Ventola CL. Cancer immunotherapy, part 1: Current strategies and agents.PT 2017;42:375-83.
Hu R, George DJ, Zhang T. What is the role of sipuleucel-T in the treatment of patients with advanced prostate cancer? An update on the evidence. Ther Adv Urol 2016;8:272-8.
Graff JN, Chamberlain ED. Sipuleucel-T in the treatment of prostate cancer: An evidence-based review of its place in therapy. Core Evid 2015;10:1-10.
Kwok KK, Vincent EC, Gibson JN. 36 - antineoplastic drugs. In: Dowd FJ, Johnson BS, Mariotti AJ, editors. Pharmacology and Therapeutics for Dentistry. 7th
ed. St. Louis, Missouri: Mosby; 2017. p. 530-62.
Roselló S, Blasco I, García Fabregat L, Cervantes A, Jordan K; ESMO Guidelines Committee. Management of infusion reactions to systemic anticancer therapy: ESMO clinical practice guidelines. Ann Oncol 2017;28:iv100-18.
Frey N. Cytokine release syndrome: Who is at risk and how to treat. Best Pract Res Clin Haematol 2017;30:336-40.
Lee DW, Gardner R, Porter DL, Louis CU, Ahmed N, Jensen M, et al.
Current concepts in the diagnosis and management of cytokine release syndrome. Blood 2014;124:188-95.
Neelapu SS, Tummala S, Kebriaei P, Wierda W, Gutierrez C, Locke FL, et al.
Chimeric antigen receptor T-cell therapy – Assessment and management of toxicities. Nat Rev Clin Oncol 2018;15:47-62.
Waldmann TA. Cytokines in cancer immunotherapy. Cold Spring Harb Perspect Biol 2018;10. pii: a028472.
Xu J, Li J, Chen J, Liu ZJ. Effect of adjuvant interferon therapy on hepatitis b/c virus-related hepatocellular carcinoma after curative therapy – Meta-analysis. Adv Clin Exp Med 2015;24:331-40.
Dutcher JP, Schwartzentruber DJ, Kaufman HL, Agarwala SS, Tarhini AA, Lowder JN. High dose interleukin-2 (Aldesleukin) - expert consensus on best management practices-2014. J Immuno Ther Cancer 2014;2:26.
Barber FD. Recent developments in oncology immunotherapy, adverse effects part 2. J Nurse Pract 2018;14:259-66.
Rehman H, Silk AW, Kane MP, Kaufman HL. Into the clinic: Talimogene laherparepvec (T-VEC), a first-in-class intratumoral oncolytic viral therapy. J Immunother Cancer 2016;4:53.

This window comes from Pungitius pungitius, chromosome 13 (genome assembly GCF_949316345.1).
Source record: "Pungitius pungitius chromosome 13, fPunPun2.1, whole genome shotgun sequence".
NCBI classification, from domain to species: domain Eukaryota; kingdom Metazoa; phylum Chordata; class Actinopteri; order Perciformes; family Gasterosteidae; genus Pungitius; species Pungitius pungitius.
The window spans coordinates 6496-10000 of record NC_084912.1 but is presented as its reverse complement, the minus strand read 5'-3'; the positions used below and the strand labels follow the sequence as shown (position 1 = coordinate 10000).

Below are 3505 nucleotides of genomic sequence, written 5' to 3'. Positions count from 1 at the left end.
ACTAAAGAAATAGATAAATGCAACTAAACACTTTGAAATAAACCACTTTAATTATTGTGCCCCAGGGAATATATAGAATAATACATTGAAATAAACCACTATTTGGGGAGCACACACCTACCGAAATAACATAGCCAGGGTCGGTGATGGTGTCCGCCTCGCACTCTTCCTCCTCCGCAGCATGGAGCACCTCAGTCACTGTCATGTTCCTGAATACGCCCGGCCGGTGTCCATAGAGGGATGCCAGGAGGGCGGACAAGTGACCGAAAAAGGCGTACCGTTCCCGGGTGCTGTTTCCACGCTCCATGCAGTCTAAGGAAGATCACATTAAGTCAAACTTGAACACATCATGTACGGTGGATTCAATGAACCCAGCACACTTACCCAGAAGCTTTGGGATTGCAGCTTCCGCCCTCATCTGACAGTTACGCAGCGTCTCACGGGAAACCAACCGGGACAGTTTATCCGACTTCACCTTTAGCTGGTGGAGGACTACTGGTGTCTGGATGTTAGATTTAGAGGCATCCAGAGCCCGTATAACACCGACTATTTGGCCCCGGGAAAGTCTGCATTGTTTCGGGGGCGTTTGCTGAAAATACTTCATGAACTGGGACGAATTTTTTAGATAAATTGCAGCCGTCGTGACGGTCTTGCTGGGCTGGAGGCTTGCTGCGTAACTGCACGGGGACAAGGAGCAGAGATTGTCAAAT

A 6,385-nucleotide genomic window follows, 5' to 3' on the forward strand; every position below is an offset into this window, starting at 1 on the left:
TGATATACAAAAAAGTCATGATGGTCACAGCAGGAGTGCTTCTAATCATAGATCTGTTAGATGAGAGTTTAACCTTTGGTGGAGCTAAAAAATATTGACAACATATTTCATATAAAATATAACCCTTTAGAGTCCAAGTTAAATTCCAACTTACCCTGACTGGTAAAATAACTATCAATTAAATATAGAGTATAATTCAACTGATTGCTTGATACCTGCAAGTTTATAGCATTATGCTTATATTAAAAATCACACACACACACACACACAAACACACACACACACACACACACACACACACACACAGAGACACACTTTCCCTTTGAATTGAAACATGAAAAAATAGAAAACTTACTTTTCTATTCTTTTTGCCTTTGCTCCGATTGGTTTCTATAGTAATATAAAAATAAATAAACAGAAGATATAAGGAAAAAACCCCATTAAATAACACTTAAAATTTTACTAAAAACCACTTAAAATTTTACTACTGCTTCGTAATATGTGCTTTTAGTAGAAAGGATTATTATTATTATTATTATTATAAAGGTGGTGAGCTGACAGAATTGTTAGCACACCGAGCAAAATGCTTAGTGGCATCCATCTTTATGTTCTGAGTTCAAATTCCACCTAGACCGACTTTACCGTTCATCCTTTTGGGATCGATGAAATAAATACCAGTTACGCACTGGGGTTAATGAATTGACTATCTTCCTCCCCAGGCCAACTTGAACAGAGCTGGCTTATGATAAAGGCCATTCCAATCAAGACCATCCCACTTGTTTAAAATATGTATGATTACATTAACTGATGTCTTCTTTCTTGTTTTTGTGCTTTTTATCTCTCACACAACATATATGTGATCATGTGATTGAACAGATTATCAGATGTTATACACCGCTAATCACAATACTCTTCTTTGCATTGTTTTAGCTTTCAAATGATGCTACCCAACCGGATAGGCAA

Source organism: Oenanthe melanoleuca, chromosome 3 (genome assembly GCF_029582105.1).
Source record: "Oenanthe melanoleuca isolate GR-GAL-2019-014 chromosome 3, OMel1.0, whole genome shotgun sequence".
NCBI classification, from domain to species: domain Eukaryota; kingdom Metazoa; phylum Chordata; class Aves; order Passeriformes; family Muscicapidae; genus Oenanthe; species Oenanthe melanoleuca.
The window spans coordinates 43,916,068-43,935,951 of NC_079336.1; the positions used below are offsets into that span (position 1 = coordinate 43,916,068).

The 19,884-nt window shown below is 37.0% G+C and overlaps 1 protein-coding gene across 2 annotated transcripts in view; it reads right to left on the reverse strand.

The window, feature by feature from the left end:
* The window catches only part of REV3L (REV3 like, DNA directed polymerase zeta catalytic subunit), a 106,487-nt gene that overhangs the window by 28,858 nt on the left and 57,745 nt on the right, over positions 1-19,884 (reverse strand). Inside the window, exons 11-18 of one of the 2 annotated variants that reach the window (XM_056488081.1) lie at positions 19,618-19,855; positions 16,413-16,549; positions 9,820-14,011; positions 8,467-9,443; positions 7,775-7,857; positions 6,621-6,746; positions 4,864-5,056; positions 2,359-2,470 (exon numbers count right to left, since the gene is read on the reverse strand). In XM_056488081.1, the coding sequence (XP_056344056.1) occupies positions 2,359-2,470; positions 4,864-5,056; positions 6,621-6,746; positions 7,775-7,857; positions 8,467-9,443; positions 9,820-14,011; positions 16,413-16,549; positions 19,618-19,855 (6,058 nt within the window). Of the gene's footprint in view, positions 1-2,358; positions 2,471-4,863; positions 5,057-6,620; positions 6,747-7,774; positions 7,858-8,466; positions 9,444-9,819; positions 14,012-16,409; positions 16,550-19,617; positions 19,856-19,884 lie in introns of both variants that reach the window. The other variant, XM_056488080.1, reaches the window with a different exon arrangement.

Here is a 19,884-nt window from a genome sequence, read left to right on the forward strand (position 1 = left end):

Jarboe J, Gupta A, Saif W. Therapeutic human monoclonal antibodies against cancer. Methods Mol Biol 2014;1060:61-77.
Singh S, Kumar NK, Dwiwedi P, Charan J, Kaur R, Sidhu P, et al.
Monoclonal antibodies: A review. Curr Clin Pharmacol 2018;13:85-99.
Sherbenou DW, Mark TM, Forsberg P. Monoclonal antibodies in multiple myeloma: A new wave of the future. Clin Lymphoma Myeloma Leuk 2017;17:545-54.
Tobias A, O'brien MP, Agulnik M. Olaratumab for advanced soft tissue sarcoma. Expert Rev Clin Pharmacol 2017;10:699-705.
Guan M, Zhou YP, Sun JL, Chen SC. Adverse events of monoclonal antibodies used for cancer therapy. Biomed Res Int 2015;2015:428169.
Brandes AA, Bartolotti M, Tosoni A, Poggi R, Franceschi E. Practical management of bevacizumab-related toxicities in glioblastoma. Oncologist 2015;20:166-75.
Hofheinz RD, Deplanque G, Komatsu Y, Kobayashi Y, Ocvirk J, Racca P, et al.
Recommendations for the prophylactic management of skin reactions induced by epidermal growth factor receptor inhibitors in patients with solid tumors. Oncologist 2016;21:1483-91.
Baldo BA. Adverse events to monoclonal antibodies used for cancer therapy: Focus on hypersensitivity responses. Oncoimmunology 2013;2:e26333.
Gharwan H, Groninger H. Kinase inhibitors and monoclonal antibodies in oncology: Clinical implications. Nat Rev Clin Oncol 2016;13:209-27.